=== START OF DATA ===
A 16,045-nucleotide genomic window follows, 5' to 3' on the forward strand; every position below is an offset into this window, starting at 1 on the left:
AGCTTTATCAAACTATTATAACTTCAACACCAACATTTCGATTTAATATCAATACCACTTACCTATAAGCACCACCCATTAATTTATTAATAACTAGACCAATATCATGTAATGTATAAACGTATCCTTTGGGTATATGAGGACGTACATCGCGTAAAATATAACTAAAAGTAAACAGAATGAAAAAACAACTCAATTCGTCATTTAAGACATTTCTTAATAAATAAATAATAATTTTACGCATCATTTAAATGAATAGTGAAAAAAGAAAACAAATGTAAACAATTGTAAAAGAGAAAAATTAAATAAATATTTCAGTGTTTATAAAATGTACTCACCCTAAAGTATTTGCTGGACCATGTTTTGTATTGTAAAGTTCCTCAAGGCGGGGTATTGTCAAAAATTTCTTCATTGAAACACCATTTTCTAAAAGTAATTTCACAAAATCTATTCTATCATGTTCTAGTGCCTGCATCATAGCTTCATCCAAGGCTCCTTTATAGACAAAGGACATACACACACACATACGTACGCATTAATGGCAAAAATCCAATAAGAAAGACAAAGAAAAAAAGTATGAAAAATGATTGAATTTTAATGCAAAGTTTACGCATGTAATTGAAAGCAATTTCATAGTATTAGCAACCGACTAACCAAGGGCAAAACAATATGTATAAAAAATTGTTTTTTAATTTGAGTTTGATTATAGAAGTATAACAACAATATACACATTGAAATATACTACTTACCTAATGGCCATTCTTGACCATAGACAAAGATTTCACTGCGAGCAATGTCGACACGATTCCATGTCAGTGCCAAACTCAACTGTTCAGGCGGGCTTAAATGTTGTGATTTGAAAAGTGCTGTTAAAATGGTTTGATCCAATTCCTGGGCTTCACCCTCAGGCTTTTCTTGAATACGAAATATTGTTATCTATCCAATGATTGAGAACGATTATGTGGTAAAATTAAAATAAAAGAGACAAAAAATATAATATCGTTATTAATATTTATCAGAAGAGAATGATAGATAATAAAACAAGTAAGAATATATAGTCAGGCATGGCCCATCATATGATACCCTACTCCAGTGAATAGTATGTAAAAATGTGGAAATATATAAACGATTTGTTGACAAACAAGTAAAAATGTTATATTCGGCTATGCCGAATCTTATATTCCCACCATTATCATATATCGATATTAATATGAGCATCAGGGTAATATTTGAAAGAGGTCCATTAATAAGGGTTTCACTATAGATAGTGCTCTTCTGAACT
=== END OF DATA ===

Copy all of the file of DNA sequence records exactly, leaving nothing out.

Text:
A 16,045-nucleotide genomic window follows, 5' to 3' on the forward strand; every position below is an offset into this window, starting at 1 on the left:
AGCTTTATCAAACTATTATAACTTCAACACCAACATTTCGATTTAATATCAATACCACTTACCTATAAGCACCACCCATTAATTTATTAATAACTAGACCAATATCATGTAATGTATAAACGTATCCTTTGGGTATATGAGGACGTACATCGCGTAAAATATAACTAAAAGTAAACAGAATGAAAAAACAACTCAATTCGTCATTTAAGACATTTCTTAATAAATAAATAATAATTTTACGCATCATTTAAATGAATAGTGAAAAAAGAAAACAAATGTAAACAATTGTAAAAGAGAAAAATTAAATAAATATTTCAGTGTTTATAAAATGTACTCACCCTAAAGTATTTGCTGGACCATGTTTTGTATTGTAAAGTTCCTCAAGGCGGGGTATTGTCAAAAATTTCTTCATTGAAACACCATTTTCTAAAAGTAATTTCACAAAATCTATTCTATCATGTTCTAGTGCCTGCATCATAGCTTCATCCAAGGCTCCTTTATAGACAAAGGACATACACACACACATACGTACGCATTAATGGCAAAAATCCAATAAGAAAGACAAAGAAAAAAAGTATGAAAAATGATTGAATTTTAATGCAAAGTTTACGCATGTAATTGAAAGCAATTTCATAGTATTAGCAACCGACTAACCAAGGGCAAAACAATATGTATAAAAAATTGTTTTTTAATTTGAGTTTGATTATAGAAGTATAACAACAATATACACATTGAAATATACTACTTACCTAATGGCCATTCTTGACCATAGACAAAGATTTCACTGCGAGCAATGTCGACACGATTCCATGTCAGTGCCAAACTCAACTGTTCAGGCGGGCTTAAATGTTGTGATTTGAAAAGTGCTGTTAAAATGGTTTGATCCAATTCCTGGGCTTCACCCTCAGGCTTTTCTTGAATACGAAATATTGTTATCTATCCAATGATTGAGAACGATTATGTGGTAAAATTAAAATAAAAGAGACAAAAAATATAATATCGTTATTAATATTTATCAGAAGAGAATGATAGATAATAAAACAAGTAAGAATATATAGTCAGGCATGGCCCATCATATGATACCCTACTCCAGTGAATAGTATGTAAAAATGTGGAAATATATAAACGATTTGTTGACAAACAAGTAAAAATGTTATATTCGGCTATGCCGAATCTTATATTCCCACCATTATCATATATCGATATTAATATGAGCATCAGGGTAATATTTGAAAGAGGTCCATTAATAAGGGTTTCACTATAGATAGTGCTCTTCTGAACT